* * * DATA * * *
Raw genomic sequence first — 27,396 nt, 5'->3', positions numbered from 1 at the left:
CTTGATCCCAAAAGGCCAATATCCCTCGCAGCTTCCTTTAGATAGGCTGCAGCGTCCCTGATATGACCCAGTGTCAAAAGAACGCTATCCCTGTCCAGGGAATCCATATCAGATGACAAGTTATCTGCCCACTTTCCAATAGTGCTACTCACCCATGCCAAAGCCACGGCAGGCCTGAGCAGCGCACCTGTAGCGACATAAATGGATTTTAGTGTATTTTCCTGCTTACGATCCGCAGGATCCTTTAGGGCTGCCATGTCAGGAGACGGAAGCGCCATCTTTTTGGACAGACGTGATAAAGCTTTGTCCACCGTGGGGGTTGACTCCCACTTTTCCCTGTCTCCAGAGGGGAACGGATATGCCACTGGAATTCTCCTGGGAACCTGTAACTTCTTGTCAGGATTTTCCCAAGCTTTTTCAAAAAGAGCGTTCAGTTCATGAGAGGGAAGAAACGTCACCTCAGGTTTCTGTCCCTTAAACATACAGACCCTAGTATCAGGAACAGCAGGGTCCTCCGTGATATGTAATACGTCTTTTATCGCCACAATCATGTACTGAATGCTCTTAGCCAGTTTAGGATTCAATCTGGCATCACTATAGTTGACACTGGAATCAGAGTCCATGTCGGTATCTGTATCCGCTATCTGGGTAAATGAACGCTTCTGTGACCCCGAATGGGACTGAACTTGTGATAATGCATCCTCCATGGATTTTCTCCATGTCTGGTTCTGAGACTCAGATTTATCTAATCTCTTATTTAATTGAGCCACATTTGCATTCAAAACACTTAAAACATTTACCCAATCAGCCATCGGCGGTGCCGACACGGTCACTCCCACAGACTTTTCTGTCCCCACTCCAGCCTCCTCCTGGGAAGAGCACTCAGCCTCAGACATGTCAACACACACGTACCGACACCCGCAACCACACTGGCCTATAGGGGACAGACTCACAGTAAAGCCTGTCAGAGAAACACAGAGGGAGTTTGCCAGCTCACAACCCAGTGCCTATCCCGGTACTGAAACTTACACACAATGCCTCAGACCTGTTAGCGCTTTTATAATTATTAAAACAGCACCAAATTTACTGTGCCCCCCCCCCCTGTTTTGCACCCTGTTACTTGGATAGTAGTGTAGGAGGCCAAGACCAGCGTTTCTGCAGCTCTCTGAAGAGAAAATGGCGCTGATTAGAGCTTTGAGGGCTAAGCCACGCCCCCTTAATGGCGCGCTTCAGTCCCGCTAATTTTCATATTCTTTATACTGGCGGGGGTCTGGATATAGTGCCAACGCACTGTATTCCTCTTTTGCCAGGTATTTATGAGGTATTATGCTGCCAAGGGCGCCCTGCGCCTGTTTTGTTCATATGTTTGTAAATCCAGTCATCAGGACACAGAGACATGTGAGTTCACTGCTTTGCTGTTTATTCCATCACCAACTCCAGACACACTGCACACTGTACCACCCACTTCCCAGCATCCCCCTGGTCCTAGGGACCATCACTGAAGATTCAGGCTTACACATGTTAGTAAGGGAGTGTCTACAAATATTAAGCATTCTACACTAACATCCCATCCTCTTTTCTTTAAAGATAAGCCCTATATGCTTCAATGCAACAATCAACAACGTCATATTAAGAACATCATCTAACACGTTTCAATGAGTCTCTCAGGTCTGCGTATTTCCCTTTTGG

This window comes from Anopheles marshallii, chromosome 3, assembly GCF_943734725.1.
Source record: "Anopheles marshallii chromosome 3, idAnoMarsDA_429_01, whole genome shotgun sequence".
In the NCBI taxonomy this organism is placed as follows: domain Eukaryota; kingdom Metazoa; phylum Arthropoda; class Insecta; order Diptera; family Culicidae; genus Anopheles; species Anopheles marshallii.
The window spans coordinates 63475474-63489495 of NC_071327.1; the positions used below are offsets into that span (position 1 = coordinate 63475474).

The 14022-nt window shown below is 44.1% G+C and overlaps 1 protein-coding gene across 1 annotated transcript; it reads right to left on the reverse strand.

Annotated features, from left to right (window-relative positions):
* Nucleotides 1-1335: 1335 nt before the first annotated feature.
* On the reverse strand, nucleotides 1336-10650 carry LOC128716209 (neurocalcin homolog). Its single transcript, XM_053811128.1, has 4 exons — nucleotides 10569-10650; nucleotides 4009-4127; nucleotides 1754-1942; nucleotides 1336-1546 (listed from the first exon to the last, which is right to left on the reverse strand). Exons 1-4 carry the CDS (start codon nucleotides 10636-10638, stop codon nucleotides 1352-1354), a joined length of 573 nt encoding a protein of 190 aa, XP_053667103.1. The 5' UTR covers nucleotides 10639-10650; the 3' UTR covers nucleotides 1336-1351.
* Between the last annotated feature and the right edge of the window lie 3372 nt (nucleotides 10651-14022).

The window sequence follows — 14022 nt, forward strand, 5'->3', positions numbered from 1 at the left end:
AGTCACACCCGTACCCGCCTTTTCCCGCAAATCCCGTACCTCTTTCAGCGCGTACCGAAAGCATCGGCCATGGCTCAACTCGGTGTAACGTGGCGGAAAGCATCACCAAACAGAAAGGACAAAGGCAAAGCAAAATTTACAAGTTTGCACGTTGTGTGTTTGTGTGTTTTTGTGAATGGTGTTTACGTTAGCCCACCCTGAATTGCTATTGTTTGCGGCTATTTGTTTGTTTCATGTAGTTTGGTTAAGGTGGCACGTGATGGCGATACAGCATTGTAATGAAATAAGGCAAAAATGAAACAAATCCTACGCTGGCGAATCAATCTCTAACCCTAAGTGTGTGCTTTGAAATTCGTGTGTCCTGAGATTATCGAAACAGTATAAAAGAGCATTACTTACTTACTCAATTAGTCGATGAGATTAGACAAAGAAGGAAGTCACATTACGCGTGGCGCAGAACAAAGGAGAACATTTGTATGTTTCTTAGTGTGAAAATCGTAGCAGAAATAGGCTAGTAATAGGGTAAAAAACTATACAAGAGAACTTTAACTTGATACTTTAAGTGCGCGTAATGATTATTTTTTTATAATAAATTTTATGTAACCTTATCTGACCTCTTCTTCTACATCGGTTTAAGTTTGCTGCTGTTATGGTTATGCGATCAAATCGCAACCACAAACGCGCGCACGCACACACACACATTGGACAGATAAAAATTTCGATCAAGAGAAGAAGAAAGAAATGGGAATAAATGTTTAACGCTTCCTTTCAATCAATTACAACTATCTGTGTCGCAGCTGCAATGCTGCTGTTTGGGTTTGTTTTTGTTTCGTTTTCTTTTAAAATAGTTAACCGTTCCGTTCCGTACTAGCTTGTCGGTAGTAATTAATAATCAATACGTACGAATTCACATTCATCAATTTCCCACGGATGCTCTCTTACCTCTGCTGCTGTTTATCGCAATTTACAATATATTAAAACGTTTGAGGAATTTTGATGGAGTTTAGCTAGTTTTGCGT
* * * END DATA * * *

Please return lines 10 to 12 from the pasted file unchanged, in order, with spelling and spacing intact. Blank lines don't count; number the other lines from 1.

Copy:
* On the reverse strand, nucleotides 1336-10650 carry LOC128716209 (neurocalcin homolog). Its single transcript, XM_053811128.1, has 4 exons — nucleotides 10569-10650; nucleotides 4009-4127; nucleotides 1754-1942; nucleotides 1336-1546 (listed from the first exon to the last, which is right to left on the reverse strand). Exons 1-4 carry the CDS (start codon nucleotides 10636-10638, stop codon nucleotides 1352-1354), a joined length of 573 nt encoding a protein of 190 aa, XP_053667103.1. The 5' UTR covers nucleotides 10639-10650; the 3' UTR covers nucleotides 1336-1351.
* Between the last annotated feature and the right edge of the window lie 3372 nt (nucleotides 10651-14022).

The window sequence follows — 14022 nt, forward strand, 5'->3', positions numbered from 1 at the left end: